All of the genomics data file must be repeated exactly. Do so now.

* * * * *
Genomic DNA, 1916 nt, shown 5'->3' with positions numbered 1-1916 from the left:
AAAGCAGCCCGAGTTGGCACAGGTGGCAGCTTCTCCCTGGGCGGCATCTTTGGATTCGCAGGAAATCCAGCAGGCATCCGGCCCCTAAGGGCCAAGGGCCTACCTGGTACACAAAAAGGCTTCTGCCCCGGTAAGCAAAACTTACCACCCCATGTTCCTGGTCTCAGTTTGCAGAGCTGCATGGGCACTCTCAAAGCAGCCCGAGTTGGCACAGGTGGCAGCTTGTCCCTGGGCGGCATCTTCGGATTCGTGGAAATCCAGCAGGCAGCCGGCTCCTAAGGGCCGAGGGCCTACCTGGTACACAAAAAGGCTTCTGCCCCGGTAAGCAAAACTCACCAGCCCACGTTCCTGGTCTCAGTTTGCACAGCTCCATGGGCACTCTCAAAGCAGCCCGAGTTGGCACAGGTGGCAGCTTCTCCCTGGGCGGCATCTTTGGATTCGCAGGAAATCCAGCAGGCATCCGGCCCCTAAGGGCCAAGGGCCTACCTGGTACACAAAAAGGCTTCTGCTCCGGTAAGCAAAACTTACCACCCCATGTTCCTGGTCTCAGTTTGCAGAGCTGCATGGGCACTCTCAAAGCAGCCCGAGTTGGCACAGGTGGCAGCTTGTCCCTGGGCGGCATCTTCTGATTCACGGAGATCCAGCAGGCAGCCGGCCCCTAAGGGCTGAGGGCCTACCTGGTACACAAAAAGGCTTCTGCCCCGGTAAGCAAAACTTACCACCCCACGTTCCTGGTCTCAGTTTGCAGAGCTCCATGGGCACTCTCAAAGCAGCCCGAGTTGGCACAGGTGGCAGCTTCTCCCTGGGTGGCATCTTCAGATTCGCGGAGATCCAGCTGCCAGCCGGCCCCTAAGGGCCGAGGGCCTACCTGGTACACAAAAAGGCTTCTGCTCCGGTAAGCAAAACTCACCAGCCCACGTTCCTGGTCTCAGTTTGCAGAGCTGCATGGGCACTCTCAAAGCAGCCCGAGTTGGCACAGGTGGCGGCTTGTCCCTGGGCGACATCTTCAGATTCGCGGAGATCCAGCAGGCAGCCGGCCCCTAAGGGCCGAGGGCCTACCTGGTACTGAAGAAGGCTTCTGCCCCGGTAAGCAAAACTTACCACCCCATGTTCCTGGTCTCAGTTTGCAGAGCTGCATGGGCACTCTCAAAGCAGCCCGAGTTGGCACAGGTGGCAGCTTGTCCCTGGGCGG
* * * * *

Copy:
Genomic DNA, 1916 nt, shown 5'->3' with positions numbered 1-1916 from the left:
AAAGCAGCCCGAGTTGGCACAGGTGGCAGCTTCTCCCTGGGCGGCATCTTTGGATTCGCAGGAAATCCAGCAGGCATCCGGCCCCTAAGGGCCAAGGGCCTACCTGGTACACAAAAAGGCTTCTGCCCCGGTAAGCAAAACTTACCACCCCATGTTCCTGGTCTCAGTTTGCAGAGCTGCATGGGCACTCTCAAAGCAGCCCGAGTTGGCACAGGTGGCAGCTTGTCCCTGGGCGGCATCTTCGGATTCGTGGAAATCCAGCAGGCAGCCGGCTCCTAAGGGCCGAGGGCCTACCTGGTACACAAAAAGGCTTCTGCCCCGGTAAGCAAAACTCACCAGCCCACGTTCCTGGTCTCAGTTTGCACAGCTCCATGGGCACTCTCAAAGCAGCCCGAGTTGGCACAGGTGGCAGCTTCTCCCTGGGCGGCATCTTTGGATTCGCAGGAAATCCAGCAGGCATCCGGCCCCTAAGGGCCAAGGGCCTACCTGGTACACAAAAAGGCTTCTGCTCCGGTAAGCAAAACTTACCACCCCATGTTCCTGGTCTCAGTTTGCAGAGCTGCATGGGCACTCTCAAAGCAGCCCGAGTTGGCACAGGTGGCAGCTTGTCCCTGGGCGGCATCTTCTGATTCACGGAGATCCAGCAGGCAGCCGGCCCCTAAGGGCTGAGGGCCTACCTGGTACACAAAAAGGCTTCTGCCCCGGTAAGCAAAACTTACCACCCCACGTTCCTGGTCTCAGTTTGCAGAGCTCCATGGGCACTCTCAAAGCAGCCCGAGTTGGCACAGGTGGCAGCTTCTCCCTGGGTGGCATCTTCAGATTCGCGGAGATCCAGCTGCCAGCCGGCCCCTAAGGGCCGAGGGCCTACCTGGTACACAAAAAGGCTTCTGCTCCGGTAAGCAAAACTCACCAGCCCACGTTCCTGGTCTCAGTTTGCAGAGCTGCATGGGCACTCTCAAAGCAGCCCGAGTTGGCACAGGTGGCGGCTTGTCCCTGGGCGACATCTTCAGATTCGCGGAGATCCAGCAGGCAGCCGGCCCCTAAGGGCCGAGGGCCTACCTGGTACTGAAGAAGGCTTCTGCCCCGGTAAGCAAAACTTACCACCCCATGTTCCTGGTCTCAGTTTGCAGAGCTGCATGGGCACTCTCAAAGCAGCCCGAGTTGGCACAGGTGGCAGCTTGTCCCTGGGCGG